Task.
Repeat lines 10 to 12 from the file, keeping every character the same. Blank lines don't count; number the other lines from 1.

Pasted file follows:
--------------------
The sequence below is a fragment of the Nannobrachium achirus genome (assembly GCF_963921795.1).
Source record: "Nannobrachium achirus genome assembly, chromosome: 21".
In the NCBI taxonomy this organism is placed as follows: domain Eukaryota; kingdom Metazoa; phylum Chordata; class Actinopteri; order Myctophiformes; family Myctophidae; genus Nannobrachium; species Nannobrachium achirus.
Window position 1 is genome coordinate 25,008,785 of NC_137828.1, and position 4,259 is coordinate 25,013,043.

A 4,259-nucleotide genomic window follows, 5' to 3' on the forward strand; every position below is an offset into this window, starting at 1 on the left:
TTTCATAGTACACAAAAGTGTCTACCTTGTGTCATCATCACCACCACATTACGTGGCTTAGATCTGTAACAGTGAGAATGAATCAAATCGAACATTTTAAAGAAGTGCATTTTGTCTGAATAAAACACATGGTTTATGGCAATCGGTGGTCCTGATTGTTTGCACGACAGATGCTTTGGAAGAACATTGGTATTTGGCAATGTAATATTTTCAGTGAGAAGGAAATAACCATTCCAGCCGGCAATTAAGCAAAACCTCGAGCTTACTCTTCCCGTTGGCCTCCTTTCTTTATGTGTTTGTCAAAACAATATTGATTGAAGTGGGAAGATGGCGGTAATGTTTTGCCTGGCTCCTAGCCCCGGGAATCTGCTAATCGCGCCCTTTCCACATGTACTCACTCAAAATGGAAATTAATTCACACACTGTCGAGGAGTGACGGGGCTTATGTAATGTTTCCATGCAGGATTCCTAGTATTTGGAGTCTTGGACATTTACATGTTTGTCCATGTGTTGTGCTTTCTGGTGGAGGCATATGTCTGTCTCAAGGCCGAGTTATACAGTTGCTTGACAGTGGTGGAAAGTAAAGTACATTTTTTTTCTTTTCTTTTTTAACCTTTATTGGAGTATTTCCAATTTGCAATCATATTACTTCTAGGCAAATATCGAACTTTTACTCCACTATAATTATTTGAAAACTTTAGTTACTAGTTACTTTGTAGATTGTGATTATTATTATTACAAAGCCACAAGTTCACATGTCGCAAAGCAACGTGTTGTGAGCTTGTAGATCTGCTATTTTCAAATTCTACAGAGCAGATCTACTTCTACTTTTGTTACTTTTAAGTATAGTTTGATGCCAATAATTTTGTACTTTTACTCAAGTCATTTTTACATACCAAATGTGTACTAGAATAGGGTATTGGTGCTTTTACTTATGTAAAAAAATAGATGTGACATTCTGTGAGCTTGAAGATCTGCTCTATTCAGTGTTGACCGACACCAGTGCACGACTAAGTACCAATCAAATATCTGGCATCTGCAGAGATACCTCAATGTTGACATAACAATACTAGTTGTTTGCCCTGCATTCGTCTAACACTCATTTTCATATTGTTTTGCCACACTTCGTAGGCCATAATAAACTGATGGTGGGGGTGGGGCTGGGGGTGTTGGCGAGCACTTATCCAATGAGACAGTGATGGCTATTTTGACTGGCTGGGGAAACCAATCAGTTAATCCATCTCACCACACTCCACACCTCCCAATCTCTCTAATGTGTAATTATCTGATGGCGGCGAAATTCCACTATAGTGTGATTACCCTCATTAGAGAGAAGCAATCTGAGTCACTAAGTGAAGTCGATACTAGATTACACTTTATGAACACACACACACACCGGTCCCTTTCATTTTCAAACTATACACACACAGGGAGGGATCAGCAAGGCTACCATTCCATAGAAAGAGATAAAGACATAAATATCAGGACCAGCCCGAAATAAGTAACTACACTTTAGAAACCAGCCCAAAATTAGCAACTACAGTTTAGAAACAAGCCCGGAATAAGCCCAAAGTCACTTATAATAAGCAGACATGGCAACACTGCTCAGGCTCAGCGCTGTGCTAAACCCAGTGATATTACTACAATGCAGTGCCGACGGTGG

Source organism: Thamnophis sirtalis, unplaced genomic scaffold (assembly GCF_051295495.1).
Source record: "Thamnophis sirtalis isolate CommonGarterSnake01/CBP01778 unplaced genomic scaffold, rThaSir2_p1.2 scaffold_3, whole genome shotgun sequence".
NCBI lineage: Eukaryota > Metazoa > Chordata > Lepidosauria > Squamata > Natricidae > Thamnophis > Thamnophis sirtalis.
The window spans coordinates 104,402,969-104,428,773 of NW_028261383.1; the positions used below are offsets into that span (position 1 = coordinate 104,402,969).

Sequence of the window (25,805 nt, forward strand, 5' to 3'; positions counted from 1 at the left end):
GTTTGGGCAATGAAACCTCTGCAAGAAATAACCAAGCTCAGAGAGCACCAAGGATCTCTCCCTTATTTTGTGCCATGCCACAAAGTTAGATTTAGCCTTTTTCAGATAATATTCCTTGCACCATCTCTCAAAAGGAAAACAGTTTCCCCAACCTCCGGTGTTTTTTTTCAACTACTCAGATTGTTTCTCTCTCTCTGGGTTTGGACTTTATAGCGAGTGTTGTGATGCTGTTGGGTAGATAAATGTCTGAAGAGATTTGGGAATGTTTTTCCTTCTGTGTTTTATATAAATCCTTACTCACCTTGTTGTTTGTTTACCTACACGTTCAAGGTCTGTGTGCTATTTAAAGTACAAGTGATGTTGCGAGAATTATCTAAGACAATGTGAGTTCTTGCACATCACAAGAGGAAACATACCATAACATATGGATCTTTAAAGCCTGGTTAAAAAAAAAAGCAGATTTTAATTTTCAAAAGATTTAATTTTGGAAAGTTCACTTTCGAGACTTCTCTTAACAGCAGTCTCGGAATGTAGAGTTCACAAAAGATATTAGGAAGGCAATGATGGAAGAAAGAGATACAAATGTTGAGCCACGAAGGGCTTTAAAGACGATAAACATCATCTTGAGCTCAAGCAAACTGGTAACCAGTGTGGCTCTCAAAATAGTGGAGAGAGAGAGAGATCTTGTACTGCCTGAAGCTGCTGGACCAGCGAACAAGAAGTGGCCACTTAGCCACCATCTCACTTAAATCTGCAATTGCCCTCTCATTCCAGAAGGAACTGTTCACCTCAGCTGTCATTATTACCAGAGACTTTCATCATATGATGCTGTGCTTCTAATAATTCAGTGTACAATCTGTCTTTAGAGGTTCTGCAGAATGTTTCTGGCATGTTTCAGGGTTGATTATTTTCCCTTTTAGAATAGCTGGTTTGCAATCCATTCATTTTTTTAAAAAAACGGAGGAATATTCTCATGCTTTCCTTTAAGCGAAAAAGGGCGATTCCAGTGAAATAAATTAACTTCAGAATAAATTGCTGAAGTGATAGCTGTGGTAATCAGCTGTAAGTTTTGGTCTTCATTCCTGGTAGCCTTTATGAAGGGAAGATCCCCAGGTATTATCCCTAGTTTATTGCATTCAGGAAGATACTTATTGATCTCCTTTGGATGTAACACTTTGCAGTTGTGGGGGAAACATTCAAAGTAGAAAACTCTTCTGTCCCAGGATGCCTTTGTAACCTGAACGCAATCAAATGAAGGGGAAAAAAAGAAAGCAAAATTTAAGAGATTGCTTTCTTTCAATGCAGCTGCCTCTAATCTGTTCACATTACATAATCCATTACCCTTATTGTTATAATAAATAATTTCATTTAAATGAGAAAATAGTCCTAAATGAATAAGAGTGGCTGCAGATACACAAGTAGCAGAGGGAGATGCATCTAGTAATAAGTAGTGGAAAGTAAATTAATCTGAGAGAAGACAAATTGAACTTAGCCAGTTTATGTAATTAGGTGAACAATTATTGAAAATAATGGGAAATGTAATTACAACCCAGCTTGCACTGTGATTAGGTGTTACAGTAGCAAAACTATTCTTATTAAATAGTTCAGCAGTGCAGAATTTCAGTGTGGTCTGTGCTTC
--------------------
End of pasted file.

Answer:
The window spans coordinates 104,402,969-104,428,773 of NW_028261383.1; the positions used below are offsets into that span (position 1 = coordinate 104,402,969).

Sequence of the window (25,805 nt, forward strand, 5' to 3'; positions counted from 1 at the left end):
GTTTGGGCAATGAAACCTCTGCAAGAAATAACCAAGCTCAGAGAGCACCAAGGATCTCTCCCTTATTTTGTGCCATGCCACAAAGTTAGATTTAGCCTTTTTCAGATAATATTCCTTGCACCATCTCTCAAAAGGAAAACAGTTTCCCCAACCTCCGGTGTTTTTTTTCAACTACTCAGATTGTTTCTCTCTCTCTGGGTTTGGACTTTATAGCGAGTGTTGTGATGCTGTTGGGTAGATAAATGTCTGAAGAGATTTGGGAATGTTTTTCCTTCTGTGTTTTATATAAATCCTTACTCACCTTGTTGTTTGTTTACCTACACGTTCAAGGTCTGTGTGCTATTTAAAGTACAAGTGATGTTGCGAGAATTATCTAAGACAATGTGAGTTCTTGCACATCACAAGAGGAAACATACCATAACATATGGATCTTTAAAGCCTGGTTAAAAAAAAAAGCAGATTTTAATTTTCAAAAGATTTAATTTTGGAAAGTTCACTTTCGAGACTTCTCTTAACAGCAGTCTCGGAATGTAGAGTTCACAAAAGATATTAGGAAGGCAATGATGGAAGAAAGAGATACAAATGTTGAGCCACGAAGGGCTTTAAAGACGATAAACATCATCTTGAGCTCAAGCAAACTGGTAACCAGTGTGGCTCTCAAAATAGTGGAGAGAGAGAGAGATCTTGTACTGCCTGAAGCTGCTGGACCAGCGAACAAGAAGTGGCCACTTAGCCACCATCTCACTTAAATCTGCAATTGCCCTCTCATTCCAGAAGGAACTGTTCACCTCAGCTGTCATTATTACCAGAGACTTTCATCATATGATGCTGTGCTTCTAATAATTCAGTGTACAATCTGTCTTTAGAGGTTCTGCAGAATGTTTCTGGCATGTTTCAGGGTTGATTATTTTCCCTTTTAGAATAGCTGGTTTGCAATCCATTCATTTTTTTAAAAAAACGGAGGAATATTCTCATGCTTTCCTTTAAGCGAAAAAGGGCGATTCCAGTGAAATAAATTAACTTCAGAATAAATTGCTGAAGTGATAGCTGTGGTAATCAGCTGTAAGTTTTGGTCTTCATTCCTGGTAGCCTTTATGAAGGGAAGATCCCCAGGTATTATCCCTAGTTTATTGCATTCAGGAAGATACTTATTGATCTCCTTTGGATGTAACACTTTGCAGTTGTGGGGGAAACATTCAAAGTAGAAAACTCTTCTGTCCCAGGATGCCTTTGTAACCTGAACGCAATCAAATGAAGGGGAAAAAAAGAAAGCAAAATTTAAGAGATTGCTTTCTTTCAATGCAGCTGCCTCTAATCTGTTCACATTACATAATCCATTACCCTTATTGTTATAATAAATAATTTCATTTAAATGAGAAAATAGTCCTAAATGAATAAGAGTGGCTGCAGATACACAAGTAGCAGAGGGAGATGCATCTAGTAATAAGTAGTGGAAAGTAAATTAATCTGAGAGAAGACAAATTGAACTTAGCCAGTTTATGTAATTAGGTGAACAATTATTGAAAATAATGGGAAATGTAATTACAACCCAGCTTGCACTGTGATTAGGTGTTACAGTAGCAAAACTATTCTTATTAAATAGTTCAGCAGTGCAGAATTTCAGTGTGGTCTGTGCTTC